Journal Article
Research Support, N.I.H., Extramural
Research Support, Non-U.S. Gov't
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Peripheral neuropathy: a complication of systemic sclerosis.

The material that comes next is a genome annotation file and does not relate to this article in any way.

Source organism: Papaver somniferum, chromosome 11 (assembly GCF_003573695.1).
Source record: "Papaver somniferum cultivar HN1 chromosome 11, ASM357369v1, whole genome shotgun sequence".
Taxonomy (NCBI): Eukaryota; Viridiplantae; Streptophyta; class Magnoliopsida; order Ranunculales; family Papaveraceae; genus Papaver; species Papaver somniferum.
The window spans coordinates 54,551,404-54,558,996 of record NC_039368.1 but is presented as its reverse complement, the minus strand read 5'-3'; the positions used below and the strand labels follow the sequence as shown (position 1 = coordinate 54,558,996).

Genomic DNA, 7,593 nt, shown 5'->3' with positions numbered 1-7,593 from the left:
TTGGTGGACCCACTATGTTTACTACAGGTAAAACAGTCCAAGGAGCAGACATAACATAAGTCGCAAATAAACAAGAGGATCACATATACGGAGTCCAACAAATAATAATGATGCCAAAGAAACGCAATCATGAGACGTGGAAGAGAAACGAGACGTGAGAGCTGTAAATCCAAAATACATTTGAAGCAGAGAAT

We performed bedside testing for peripheral neuropathy in our systemic sclerosis (SSc) population to determine whether foot care guidelines should be developed for SSc. Twenty consecutive SSc patients and 20 healthy control (HC) patients were evaluated for peripheral neuropathy in both feet using the 10-g Semmes-Weinstein monofilament examination (SWME) and 128 Hz vibration sensation using the on-off method. Independent, blinded, vibratory sensation, and SWME evaluations were performed on each subject by two investigators who had completed a training session to standardize each exam. An additional consecutive 20 patients with type 2 diabetes mellitus (DM) were examined by a diabetologist to compare with peripheral neuropathy prevalence in SSc patients. We examined the inter-rater variability using Cohen's kappa. We compared SWME and vibratory sensation in SSc to HC using Fisher's exact. The t test was used to compare duration of disease and modified Rodnan skin score (mRSS) for those with abnormal SWME or vibratory sensation. Two of 20 SSc patients reported sensory foot symptoms consistent with peripheral neuropathy prior to the examination. Inter-rater agreement for both SWME and vibratory sensation was strong (kappa: 0.72 and 0.83, respectively). Two HC and 12 SSc patients demonstrated abnormal vibratory sense (one-sided Fishers' exact, p < 0.002). No HC and four SSc patients had abnormal monofilament exams (one-sided Fisher's exact, p = 0.053). Neither mRSS (p = 0.28) nor duration of non-Raynauds (p = 0.07) symptoms differed between those with peripheral neuropathy and those without. Duration of Raynaud's symptoms were clinically significantly associated with presence of peripheral neuropathy (p = 0.04). The prevalence of sensory loss to monofilament in SSc was identical to DM patients (4/20). SSc patients have a considerable prevalence of pedal peripheral neuropathy as detected by loss of vibratory sensation or inability to sense the 10-g SWME. Further studies are indicated to determine if routine screening for neuropathy and subsequent podiatric care for SSc patients with abnormalities can reduce pedal complications.

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